Review: Hench, by Natalie Zina Walschots
Anna Tromedlov is a hench, which means she does boring things for terrible
people for money. Supervillains need a lot of labor to keep their bases
and criminal organizations running, and they get that labor the same way
everyone else does: through temporary agencies. Anna does spreadsheets,
preferably from home on her couch.
On-site work was terrifying and she tried to avoid it, but the lure of a
long-term contract was too strong. The Electric Eel, despite being a
creepy sleazeball, seemed to be a manageable problem. He needed some
support at a press conference, which turns out to be code for being a
diversity token in front of the camera, but all she should have to do is
That's how Anna ended up holding the mind control device to the head of
the mayor's kid when the superheroes attack, followed shortly by being
thrown across the room by Supercollider.
Left with a complex fracture of her leg that will take months to heal, a
layoff notice and a fruit basket from Electric Eel's company, and a
vaguely menacing hospital conversation with the police (including
Supercollider in a transparent disguise) in which it's made clear to her
that she is mistaken about Supercollider's hand-print on her thigh, Anna
starts wondering just how much damage superheroes have done. The answer,
when analyzed using the framework for natural disasters, is astonishingly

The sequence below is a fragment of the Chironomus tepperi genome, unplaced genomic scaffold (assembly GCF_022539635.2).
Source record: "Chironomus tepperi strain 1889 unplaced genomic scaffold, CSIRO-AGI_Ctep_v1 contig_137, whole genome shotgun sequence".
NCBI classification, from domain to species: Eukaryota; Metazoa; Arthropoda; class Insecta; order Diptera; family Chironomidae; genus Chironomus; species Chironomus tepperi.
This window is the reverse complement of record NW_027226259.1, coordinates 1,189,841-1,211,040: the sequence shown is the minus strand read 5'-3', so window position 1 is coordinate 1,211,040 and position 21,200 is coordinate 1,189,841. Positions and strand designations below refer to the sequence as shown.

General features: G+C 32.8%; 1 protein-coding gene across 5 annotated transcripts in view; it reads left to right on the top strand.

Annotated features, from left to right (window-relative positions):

high. Anna's resulting obsession with adding up the numbers leads to her
starting a blog, the Injury Report, with a growing cult following. That,
in turn, leads to a new job and a sponsor: the mysterious supervillain
To review this book properly, I need to talk about Watchmen.
One of the things that makes superheroes interesting culturally is the
straightforwardness of their foundational appeal. The archetypal
superhero story is an id story: an almost pure power fantasy aimed at
teenage boys. Like other pulp mass media, they reflect the prevailing
cultural myths of the era in which they're told. World War II superheroes
are mostly all-American boy scouts who punch Nazis. 1960s superheroes are a more
complex mix of outsider misfits
with a moral code and sarcastic but earnestly ethical do-gooders. The superhero genre is
vast, with numerous reinterpretations, deconstructions, and alternate
perspectives, but its ur-story is a good versus evil struggle of
individual action, in which exceptional people use their powers for good
to defeat nefarious villains.
Watchmen was not the first internal critique of the genre, but it
was the one that everyone read in the 1980s and 1990s. It takes direct
aim at that moral binary. The superheroes in Watchmen are not
paragons of virtue (some of them are truly horrible people), and they have
just as much messy entanglement with the world as the rest of us. It was